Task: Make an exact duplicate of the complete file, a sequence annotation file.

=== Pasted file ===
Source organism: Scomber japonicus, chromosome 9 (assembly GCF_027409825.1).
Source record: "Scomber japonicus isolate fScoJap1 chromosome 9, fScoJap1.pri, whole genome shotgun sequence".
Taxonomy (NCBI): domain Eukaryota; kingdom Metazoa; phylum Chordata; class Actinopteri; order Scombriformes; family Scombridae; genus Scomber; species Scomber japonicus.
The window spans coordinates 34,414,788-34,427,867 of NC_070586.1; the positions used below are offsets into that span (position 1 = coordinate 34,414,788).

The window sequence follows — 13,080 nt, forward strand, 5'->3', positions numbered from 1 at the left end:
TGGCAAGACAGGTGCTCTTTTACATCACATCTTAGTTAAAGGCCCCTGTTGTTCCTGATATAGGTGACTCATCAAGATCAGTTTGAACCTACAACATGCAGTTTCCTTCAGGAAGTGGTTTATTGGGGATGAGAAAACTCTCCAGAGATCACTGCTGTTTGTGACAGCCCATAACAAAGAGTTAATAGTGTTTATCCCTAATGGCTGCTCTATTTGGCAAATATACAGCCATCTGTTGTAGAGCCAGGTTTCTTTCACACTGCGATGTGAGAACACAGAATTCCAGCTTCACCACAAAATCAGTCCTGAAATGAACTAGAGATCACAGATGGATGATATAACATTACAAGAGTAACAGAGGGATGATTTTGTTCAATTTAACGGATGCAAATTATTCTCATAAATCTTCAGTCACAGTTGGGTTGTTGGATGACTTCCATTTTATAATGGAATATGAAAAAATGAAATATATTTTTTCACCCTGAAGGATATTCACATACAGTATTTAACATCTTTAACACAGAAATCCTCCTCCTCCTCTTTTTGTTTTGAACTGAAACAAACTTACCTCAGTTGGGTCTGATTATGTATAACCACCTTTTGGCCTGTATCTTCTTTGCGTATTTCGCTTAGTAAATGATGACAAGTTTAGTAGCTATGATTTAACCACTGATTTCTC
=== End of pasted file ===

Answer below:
Source organism: Scomber japonicus, chromosome 9 (assembly GCF_027409825.1).
Source record: "Scomber japonicus isolate fScoJap1 chromosome 9, fScoJap1.pri, whole genome shotgun sequence".
Taxonomy (NCBI): domain Eukaryota; kingdom Metazoa; phylum Chordata; class Actinopteri; order Scombriformes; family Scombridae; genus Scomber; species Scomber japonicus.
The window spans coordinates 34,414,788-34,427,867 of NC_070586.1; the positions used below are offsets into that span (position 1 = coordinate 34,414,788).

The window sequence follows — 13,080 nt, forward strand, 5'->3', positions numbered from 1 at the left end:
TGGCAAGACAGGTGCTCTTTTACATCACATCTTAGTTAAAGGCCCCTGTTGTTCCTGATATAGGTGACTCATCAAGATCAGTTTGAACCTACAACATGCAGTTTCCTTCAGGAAGTGGTTTATTGGGGATGAGAAAACTCTCCAGAGATCACTGCTGTTTGTGACAGCCCATAACAAAGAGTTAATAGTGTTTATCCCTAATGGCTGCTCTATTTGGCAAATATACAGCCATCTGTTGTAGAGCCAGGTTTCTTTCACACTGCGATGTGAGAACACAGAATTCCAGCTTCACCACAAAATCAGTCCTGAAATGAACTAGAGATCACAGATGGATGATATAACATTACAAGAGTAACAGAGGGATGATTTTGTTCAATTTAACGGATGCAAATTATTCTCATAAATCTTCAGTCACAGTTGGGTTGTTGGATGACTTCCATTTTATAATGGAATATGAAAAAATGAAATATATTTTTTCACCCTGAAGGATATTCACATACAGTATTTAACATCTTTAACACAGAAATCCTCCTCCTCCTCTTTTTGTTTTGAACTGAAACAAACTTACCTCAGTTGGGTCTGATTATGTATAACCACCTTTTGGCCTGTATCTTCTTTGCGTATTTCGCTTAGTAAATGATGACAAGTTTAGTAGCTATGATTTAACCACTGATTTCTC